Containers are the focal point of every garden. It’s a great way to direct the eye of the visitor to certain points in your garden. Don’t be scared to create your container(s). Basically, anything that you can plant in an open garden can be planted into a container. Also, any container can work – big, small, ceramic, stone, plastic, metal, bamboo, wicker and/or found objects like the tree trunk in the image.
Let your imagination go. Then think of these logistical details:
(1) Plants do not like wet feet. If your container does not have a hole or holes at the bottom to release the water, drill at least one large (1” diameter) or a few small ones (1/2” diameter)
(2) If your planter is on a porch and you do not want water to flow on to the floor insert a plastic saucer at the base of the planter to catch the run off. Be sure to empty the water out of saucer to avoid smells.
(3) If your container is really large, finding a plastic liner to put in it works well – it saves on the amount of soil needed AND – this might be important if the container is located on a roof deck or a porch, as it reduces the overall weight. – yes, containers can get heavy!
(4) Most people recommend small stones at the bottom of the container to help keep standing water away from roots. Replacing the stone pebbles with Styrofoam peanuts is a great way to go when weight matters.
One more tip: Often plastic containers look too new and fabricated. Age them with uric acid or have your dog pee against it a few times. It creates a nice patina complete with moss in a jiffy!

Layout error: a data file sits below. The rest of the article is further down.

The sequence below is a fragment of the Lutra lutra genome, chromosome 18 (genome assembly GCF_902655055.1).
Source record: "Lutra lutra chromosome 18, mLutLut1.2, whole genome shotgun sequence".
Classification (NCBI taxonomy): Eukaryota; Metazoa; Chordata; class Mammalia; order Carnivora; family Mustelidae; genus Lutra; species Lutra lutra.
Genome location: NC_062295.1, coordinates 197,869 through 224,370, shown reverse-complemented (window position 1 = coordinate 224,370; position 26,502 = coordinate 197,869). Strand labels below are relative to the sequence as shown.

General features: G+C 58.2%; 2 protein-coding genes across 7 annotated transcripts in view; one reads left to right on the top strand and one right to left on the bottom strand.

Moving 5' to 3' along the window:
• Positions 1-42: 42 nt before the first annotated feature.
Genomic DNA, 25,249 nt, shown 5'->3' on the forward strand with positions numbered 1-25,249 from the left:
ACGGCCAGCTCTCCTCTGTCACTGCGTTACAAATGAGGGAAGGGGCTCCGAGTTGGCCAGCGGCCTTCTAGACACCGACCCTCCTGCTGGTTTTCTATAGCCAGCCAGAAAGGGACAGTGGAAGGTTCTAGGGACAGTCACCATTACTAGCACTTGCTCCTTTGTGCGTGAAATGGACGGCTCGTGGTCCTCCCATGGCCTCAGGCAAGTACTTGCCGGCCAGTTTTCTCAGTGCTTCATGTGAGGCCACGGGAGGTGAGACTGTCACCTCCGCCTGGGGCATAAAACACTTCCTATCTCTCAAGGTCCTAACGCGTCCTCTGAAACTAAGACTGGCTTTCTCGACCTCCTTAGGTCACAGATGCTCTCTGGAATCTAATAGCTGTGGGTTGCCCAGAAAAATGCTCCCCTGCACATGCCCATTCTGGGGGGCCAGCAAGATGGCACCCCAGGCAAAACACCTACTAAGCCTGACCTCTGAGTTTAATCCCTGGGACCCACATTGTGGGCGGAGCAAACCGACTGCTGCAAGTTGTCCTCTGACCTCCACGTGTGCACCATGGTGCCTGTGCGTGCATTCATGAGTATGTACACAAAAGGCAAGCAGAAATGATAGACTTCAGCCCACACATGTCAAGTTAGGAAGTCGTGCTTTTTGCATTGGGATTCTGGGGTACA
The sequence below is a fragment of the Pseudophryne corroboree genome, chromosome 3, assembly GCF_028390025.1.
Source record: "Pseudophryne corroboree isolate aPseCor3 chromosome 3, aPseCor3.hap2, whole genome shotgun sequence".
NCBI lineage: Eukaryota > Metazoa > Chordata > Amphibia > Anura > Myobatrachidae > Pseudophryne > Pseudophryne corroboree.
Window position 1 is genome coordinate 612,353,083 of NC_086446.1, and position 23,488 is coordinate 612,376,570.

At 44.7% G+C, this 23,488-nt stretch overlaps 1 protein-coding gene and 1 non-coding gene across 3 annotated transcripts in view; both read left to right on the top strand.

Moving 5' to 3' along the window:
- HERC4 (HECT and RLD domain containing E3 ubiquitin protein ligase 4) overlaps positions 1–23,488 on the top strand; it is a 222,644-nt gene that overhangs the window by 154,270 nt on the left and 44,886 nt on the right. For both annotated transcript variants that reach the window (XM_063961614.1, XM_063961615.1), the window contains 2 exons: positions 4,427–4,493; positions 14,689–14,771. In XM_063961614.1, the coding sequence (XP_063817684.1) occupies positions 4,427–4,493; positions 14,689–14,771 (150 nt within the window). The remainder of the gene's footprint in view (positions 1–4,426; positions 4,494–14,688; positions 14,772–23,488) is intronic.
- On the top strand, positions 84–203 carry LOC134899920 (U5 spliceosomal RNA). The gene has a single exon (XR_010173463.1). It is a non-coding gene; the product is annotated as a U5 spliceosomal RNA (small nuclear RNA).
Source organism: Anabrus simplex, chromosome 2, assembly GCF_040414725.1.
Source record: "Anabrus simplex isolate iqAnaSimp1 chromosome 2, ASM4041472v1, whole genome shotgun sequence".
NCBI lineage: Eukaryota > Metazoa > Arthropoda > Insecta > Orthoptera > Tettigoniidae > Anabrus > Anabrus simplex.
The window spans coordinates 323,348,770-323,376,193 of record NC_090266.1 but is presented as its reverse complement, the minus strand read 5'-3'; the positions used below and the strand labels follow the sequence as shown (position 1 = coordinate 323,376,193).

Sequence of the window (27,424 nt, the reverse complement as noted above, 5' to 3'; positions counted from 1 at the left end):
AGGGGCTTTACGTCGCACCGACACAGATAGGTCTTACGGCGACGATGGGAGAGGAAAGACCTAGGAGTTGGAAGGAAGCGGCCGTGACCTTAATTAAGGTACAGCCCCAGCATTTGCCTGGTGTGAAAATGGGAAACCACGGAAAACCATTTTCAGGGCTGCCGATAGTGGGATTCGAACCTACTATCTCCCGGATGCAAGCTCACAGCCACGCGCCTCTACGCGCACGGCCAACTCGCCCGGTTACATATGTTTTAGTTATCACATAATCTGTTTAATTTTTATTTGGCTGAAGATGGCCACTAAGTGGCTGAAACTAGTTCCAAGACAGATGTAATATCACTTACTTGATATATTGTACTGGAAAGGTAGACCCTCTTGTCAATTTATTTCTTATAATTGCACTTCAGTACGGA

(1) Plants have different water requirements. Group them according to watering requirements and you will have a successful planter. In an herb container, for example, combine rosemary with sage (low water levels) and put tomatoes with basil (two high water loving plants). Ask someone at the nursery to guide you.
(2) Don’t hesitate to combine flowering plants and herbs in one container. It looks great.
(3) Plant plants tightly in the container. The plants will negotiate the room – some may droop over the edges while other grow vertical creating an abundant look.
(4) If you have an irrigation system on your property ask the system installer for a drip line into your container. This makes watering automatic. Otherwise you’ll probably have to water every other day during hot summer days – again depending on your plant selection.
One final tip: Plant marigold around the outside or your planter with your tomatoes in the center. Rabbits and other pest do not like the smell of marigold and will forgo nibbling on your delicious tomatoes – a chemical free/natural trick to pest control!
Nobody should be scared of planting containers – have fun putting yours together this summer! Find new combination and color schemes every year.
I found this planter in a spectacular garden on the Greenwich Garden Tour this year ! Garden Tours are a wonderful way to discover new ideas, spaces and solutions….Back To Home Page